Reminiscing in 1866 about Palmerston, Benjamin Disraeli told the Commons that he hoped "the time may never come when the love of fame shall cease to be the sovereign passion of our public men".
Most books about our first government seem to have forgotten Disraeli's brazen insight. Invariably stressing stoicism, self-sacrifice and Roman nobility, most scholars of the Free State paint in sadder, Gladstonian colours.
Ciara Meehan's beautifully produced book is best read as an attempt to add some empirical rigour to the old morality tale while downplaying John Regan's The Irish Counter-Revolution, a book that showed Kevin O'Higgins' ambition to be more lurid than Dizzy's.
Meehan emphasises WT Cosgrave's leadership skills, and presents evidence that he was still directing events during the Army Mutiny in 1924 even while ill in bed. Meehan also underlines his electoral prowess, and emphasises his personal vigour in the 1927 election. While some contemporary journalists questioned Cosgrave's motives when he forced FF into the Dail in 1927, Meehan sees chivalry and foresight by contrast.
While offering fascinating new details, including O'Higgins' early inclination towards the priesthood and the bizarre discussions in the late Twenties about reuniting the old Sinn Fein party, her book nestles happily at the end in familiar folds.
Her diligence in various archives does, however, encourage some tantalising thoughts about the peculiarity of the Free State, and its chaotic birth. This strange entity was baptised in Downing Street when Lloyd George asked de Valera for a literal translation of the Irish compound noun "Saorstat". And, as Bill Kissane noted, it shared a name with the Orange and Congo free states in Africa, bad company in any decade.
Unhappy associations led to unhappy habits.
The overwhelming sense of aggression that colours Meehan's main characters may well have been a product of the state's early brush with force majeure.
To that extent, the Free State was a frustrated one.
One of the most deeply Catholic states in Europe took its first clanking steps under the weight of an impeccably liberal constitution, and a generation of dreamy Gaelic Leaguers was saddled with JS Mill's minimal state.
In The American Language, US critic HL Mencken noted the equally incongruous mismatch between Cosgrave's audaciously ambitious language policy and the pessimistic Poujadism that suffused economic thinking.
One wonders if the executive aggression that Meehan recounts might actually be a product of these existential frustrations, and if Cosgrave's brisk managerialism was an unconscious protest against the more profound cultural constraints under which he and his team laboured?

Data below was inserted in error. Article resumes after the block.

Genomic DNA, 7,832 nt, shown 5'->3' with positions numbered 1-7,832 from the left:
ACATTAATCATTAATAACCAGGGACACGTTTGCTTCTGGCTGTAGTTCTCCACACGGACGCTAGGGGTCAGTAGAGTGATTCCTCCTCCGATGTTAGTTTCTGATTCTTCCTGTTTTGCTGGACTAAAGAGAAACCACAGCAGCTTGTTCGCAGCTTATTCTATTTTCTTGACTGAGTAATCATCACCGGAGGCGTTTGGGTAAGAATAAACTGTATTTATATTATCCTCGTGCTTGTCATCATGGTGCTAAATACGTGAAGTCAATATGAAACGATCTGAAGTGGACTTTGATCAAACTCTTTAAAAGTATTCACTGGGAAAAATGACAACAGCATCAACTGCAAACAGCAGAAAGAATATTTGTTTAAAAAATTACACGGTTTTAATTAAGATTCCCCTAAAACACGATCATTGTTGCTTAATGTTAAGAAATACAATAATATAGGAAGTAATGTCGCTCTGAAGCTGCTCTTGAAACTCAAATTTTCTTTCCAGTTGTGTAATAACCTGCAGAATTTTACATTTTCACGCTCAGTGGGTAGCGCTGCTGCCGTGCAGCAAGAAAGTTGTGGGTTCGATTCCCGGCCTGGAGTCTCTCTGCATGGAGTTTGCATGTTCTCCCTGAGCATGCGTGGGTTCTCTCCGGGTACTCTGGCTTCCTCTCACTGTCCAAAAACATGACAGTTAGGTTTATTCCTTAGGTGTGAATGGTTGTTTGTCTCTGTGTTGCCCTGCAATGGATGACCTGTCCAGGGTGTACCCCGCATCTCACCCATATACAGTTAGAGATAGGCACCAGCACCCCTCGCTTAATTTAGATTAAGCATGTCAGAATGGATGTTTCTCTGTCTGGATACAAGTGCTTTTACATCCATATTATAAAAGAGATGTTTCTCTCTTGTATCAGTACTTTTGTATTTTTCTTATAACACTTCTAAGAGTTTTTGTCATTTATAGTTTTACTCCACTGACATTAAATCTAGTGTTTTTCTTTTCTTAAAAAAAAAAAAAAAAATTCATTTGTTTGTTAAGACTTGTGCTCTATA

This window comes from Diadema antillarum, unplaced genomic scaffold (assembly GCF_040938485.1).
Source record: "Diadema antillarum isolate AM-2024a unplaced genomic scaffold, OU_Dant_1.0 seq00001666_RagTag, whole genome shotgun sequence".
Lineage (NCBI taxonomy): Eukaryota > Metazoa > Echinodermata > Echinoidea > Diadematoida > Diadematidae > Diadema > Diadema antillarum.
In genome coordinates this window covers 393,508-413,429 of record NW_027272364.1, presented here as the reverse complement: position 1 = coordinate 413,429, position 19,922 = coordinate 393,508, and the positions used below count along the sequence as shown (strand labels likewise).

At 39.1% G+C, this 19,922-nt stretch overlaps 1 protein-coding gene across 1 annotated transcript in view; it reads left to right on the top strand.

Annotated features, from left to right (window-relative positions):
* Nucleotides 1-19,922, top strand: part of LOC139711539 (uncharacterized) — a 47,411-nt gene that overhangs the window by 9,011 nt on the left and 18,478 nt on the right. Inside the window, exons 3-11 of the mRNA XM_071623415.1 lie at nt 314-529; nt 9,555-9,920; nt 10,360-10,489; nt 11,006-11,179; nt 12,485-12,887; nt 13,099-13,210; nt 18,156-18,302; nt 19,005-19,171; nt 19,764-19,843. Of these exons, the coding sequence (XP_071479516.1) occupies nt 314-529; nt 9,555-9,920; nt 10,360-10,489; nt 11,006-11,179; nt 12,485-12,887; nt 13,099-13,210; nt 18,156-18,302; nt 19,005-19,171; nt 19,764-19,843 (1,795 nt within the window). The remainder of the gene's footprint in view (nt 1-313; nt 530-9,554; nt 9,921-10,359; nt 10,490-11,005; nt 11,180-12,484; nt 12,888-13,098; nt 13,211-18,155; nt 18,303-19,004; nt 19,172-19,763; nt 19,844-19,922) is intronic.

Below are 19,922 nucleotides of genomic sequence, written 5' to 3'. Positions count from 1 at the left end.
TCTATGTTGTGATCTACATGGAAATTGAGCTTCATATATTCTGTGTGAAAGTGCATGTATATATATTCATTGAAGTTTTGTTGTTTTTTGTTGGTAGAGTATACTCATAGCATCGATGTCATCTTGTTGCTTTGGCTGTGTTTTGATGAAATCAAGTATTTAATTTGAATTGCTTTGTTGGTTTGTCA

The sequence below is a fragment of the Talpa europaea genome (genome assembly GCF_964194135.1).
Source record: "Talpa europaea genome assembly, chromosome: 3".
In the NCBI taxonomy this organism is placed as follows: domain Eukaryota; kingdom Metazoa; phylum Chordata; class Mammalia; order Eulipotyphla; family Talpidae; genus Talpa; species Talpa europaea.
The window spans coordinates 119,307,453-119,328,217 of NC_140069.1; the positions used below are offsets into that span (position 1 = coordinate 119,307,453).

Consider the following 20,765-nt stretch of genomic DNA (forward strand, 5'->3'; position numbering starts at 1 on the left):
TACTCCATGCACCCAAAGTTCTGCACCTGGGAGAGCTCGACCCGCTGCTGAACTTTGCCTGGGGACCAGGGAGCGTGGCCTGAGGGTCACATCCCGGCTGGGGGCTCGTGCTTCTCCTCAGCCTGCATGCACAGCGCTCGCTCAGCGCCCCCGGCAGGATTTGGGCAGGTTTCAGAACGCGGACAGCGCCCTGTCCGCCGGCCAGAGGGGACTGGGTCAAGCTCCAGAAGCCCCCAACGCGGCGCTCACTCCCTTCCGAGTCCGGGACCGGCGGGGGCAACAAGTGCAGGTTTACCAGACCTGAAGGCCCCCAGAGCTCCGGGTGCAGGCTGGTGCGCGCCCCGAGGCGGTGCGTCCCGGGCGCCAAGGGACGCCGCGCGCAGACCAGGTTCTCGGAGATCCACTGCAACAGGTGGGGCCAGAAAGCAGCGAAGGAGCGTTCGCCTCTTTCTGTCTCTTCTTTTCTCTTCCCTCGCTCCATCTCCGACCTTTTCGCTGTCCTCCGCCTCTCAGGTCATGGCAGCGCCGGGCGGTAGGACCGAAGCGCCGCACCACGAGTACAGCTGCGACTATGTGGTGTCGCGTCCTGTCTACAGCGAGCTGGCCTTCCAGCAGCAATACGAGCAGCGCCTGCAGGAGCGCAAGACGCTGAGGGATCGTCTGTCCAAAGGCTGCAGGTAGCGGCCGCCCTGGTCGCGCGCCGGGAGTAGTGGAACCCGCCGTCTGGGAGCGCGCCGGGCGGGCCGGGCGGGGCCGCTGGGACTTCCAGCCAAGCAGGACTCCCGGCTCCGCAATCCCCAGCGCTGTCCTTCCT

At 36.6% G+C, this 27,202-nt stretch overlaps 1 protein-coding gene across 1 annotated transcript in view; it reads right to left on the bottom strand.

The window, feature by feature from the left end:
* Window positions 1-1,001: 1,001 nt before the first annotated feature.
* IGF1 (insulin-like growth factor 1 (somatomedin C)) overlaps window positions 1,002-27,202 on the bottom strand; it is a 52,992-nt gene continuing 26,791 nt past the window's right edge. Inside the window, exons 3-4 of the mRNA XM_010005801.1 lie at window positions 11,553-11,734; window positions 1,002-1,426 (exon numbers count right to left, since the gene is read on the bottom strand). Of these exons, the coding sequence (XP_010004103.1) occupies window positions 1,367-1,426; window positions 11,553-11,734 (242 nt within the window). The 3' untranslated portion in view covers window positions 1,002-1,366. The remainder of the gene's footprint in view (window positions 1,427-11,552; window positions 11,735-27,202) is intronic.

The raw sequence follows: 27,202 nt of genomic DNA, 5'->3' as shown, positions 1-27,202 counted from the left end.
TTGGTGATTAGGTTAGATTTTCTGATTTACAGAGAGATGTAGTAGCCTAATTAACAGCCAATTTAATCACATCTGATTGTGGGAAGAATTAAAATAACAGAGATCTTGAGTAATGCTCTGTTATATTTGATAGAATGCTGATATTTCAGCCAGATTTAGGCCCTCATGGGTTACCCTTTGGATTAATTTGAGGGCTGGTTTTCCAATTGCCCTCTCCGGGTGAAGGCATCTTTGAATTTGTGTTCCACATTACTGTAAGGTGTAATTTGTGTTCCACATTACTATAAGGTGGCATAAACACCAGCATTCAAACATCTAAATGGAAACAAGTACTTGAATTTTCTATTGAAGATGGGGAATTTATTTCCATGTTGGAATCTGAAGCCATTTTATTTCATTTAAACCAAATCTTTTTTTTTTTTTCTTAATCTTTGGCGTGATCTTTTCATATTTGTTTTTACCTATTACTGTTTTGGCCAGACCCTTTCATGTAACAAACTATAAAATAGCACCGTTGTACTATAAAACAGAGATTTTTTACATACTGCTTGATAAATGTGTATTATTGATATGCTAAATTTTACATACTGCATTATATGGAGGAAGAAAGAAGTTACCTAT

Death is everywhere in Meehan's account, whether in the complex legacy of 1916-21, or in the shadows cast by the shattering funerals of Collins, Griffith and O'Higgins. And while most scholars note the rooted sorrows of our first cabinet, these psychological deformities have never really been properly analysed.
Meehan's main characters all functioned in an atmosphere marred by the threat of violent or sudden death, and her portrait calls to mind Johan Huizinga's great book, The Waning of the Middle Ages.
Referring to that age's "vision of death", Huizinga examined the strange emotional rhythms of a society that knew only two antagonistic modes of thought, lamentation about the briefness of earthly glory or jubilation over the soul's salvation.
Cosgrave was no 14th- Century troubadour, but the careworn hearts in his cabinet also lived in a culture of death.
Cumann na nGaedheal was not unlike Prometheus, the tragic figure in Greek mythology who stole fire from Zeus to give light to mankind, only to be horrifically punished for his altruism. Cosgrave, Mulcahy and O'Higgins also established law via a stupendous act of violence, in their case one directed against the best-men at their own weddings and former comrades in arms. (Zeus came for them in 1932 bearing a Spanish surname and a Limerick drawl).
It is this violence that makes piety about the Free State's "nobility" seem so out of place. Moist hankies do not help when assessing the hard men in Meehan's account. Cosgrave's own brush with death in 1916 gave him a life-long sensitivity to the pedagogic potential of firing squads.
O'Higgins emerges again as a kind of Irish Edwin Stanton, the belligerent asthmatic who prosecuted the US Civil War as Lincoln's war secretary. And the hilariously intemperate Ernest Blythe acts like Henry Adams' depiction of John Bright, another no-nonsense Dissenter who told a dinner party in 1863 that the English "ought to be exterminated to the last man".
These fairly dark impulses shaped our sad state's first attempt at language. They await a Hibernian Huizinga to parse them.
Meehan notes that Cosgrave's defeat in 1932 prompted references to Brian Boru. This seems too joyous somehow as an obituary for a Free State born old. Lenin's image of the enamoured youth works better, the one who learned to regard all persons without sentiment and who always kept a stone in his sling.
JP McCarthy holds a doctorate in history from Oxford
Sunday Indo Living